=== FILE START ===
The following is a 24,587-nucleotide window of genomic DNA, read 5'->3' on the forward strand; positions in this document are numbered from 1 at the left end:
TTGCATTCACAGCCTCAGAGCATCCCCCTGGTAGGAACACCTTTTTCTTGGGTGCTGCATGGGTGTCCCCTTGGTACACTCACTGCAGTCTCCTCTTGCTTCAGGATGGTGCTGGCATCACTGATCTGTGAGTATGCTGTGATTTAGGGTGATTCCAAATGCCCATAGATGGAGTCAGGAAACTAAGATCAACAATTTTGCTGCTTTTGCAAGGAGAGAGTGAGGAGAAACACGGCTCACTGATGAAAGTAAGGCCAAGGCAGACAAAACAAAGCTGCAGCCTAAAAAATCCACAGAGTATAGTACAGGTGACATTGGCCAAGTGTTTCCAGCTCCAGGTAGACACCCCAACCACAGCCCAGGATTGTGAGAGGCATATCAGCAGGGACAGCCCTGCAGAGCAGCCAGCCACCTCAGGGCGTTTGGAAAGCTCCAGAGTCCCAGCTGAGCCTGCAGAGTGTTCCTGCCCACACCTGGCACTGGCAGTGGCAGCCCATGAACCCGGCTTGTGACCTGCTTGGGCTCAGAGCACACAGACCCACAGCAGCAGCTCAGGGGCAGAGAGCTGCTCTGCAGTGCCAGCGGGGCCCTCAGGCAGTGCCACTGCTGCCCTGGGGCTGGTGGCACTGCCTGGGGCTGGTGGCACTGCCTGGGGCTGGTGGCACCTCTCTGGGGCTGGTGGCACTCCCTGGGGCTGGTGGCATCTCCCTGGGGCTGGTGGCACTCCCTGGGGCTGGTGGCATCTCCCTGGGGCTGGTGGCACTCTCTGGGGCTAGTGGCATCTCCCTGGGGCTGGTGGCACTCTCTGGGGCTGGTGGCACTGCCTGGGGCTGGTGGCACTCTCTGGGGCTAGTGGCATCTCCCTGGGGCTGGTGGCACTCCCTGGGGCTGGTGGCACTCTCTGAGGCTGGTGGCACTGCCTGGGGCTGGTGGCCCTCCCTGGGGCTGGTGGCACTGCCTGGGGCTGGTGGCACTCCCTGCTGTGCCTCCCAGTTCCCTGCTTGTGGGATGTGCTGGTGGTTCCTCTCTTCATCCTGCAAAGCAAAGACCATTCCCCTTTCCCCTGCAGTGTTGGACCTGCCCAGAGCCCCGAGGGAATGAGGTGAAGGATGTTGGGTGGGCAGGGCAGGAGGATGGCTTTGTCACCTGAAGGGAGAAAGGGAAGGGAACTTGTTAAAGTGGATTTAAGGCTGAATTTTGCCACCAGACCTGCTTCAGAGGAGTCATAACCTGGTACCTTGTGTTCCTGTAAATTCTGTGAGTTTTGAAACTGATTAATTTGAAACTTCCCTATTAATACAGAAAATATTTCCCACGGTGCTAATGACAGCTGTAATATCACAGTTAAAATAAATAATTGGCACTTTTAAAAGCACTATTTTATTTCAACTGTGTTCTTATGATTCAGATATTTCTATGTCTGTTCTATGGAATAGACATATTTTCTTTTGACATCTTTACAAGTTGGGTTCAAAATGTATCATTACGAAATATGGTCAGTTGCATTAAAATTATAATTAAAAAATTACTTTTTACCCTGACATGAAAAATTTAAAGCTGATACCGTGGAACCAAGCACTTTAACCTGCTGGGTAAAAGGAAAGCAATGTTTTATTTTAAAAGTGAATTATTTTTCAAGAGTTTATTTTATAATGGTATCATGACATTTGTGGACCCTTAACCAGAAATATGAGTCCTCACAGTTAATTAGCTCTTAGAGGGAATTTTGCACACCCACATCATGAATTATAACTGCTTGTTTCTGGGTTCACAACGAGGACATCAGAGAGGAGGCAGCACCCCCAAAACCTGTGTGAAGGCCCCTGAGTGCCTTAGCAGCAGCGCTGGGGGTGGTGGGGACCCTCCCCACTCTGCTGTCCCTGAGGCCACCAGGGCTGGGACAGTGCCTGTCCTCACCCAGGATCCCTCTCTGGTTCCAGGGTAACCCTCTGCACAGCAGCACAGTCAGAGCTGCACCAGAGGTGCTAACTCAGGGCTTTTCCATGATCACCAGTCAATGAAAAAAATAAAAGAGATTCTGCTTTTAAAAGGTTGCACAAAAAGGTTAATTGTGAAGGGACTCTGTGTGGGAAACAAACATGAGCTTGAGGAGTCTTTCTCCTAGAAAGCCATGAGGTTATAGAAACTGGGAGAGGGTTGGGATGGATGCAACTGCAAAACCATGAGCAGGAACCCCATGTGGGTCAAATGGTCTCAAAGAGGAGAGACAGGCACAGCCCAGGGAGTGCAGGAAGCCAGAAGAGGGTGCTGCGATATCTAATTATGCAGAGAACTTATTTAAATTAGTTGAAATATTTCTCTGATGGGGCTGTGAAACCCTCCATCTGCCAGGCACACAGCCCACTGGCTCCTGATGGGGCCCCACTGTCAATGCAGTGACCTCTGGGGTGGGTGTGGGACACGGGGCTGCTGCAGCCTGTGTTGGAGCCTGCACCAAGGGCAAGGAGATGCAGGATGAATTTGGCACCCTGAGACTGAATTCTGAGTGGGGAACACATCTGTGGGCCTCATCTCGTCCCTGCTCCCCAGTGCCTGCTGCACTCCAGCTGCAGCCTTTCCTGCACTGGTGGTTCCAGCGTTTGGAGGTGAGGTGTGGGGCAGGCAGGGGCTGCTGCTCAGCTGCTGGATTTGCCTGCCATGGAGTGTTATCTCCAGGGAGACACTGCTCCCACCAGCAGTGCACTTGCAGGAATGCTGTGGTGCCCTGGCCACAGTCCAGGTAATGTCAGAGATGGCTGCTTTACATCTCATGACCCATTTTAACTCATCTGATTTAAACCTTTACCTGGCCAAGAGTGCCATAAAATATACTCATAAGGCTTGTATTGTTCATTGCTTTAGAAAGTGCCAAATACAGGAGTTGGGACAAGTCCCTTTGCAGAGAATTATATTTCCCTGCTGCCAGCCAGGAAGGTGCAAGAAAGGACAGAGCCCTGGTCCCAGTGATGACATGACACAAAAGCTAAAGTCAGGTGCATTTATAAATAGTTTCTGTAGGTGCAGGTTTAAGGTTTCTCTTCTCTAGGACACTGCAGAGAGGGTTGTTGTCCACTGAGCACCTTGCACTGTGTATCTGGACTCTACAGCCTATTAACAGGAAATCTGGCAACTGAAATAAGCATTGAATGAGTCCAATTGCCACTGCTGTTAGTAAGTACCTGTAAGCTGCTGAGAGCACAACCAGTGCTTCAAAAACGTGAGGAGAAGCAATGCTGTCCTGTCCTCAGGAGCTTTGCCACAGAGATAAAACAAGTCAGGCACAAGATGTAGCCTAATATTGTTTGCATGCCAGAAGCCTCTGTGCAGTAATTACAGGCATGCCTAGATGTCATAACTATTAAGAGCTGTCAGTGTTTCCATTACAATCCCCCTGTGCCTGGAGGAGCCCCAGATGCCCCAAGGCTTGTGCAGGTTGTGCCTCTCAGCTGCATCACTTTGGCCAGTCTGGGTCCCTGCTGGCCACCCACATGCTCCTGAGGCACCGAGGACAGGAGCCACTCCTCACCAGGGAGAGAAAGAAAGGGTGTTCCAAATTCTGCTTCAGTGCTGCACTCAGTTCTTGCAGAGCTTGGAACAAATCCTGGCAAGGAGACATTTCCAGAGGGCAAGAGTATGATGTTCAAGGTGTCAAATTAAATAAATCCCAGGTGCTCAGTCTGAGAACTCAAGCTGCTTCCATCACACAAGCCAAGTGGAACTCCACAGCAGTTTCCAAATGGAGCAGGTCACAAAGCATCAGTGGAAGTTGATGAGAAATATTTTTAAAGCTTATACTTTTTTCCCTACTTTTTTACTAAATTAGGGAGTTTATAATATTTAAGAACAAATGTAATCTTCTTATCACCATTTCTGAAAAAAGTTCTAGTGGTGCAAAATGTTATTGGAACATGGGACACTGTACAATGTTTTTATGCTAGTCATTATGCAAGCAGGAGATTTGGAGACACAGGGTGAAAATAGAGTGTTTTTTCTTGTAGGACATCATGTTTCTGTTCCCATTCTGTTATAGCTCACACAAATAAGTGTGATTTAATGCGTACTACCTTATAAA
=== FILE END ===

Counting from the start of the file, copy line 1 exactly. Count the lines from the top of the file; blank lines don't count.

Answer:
The following is a 24,587-nucleotide window of genomic DNA, read 5'->3' on the forward strand; positions in this document are numbered from 1 at the left end: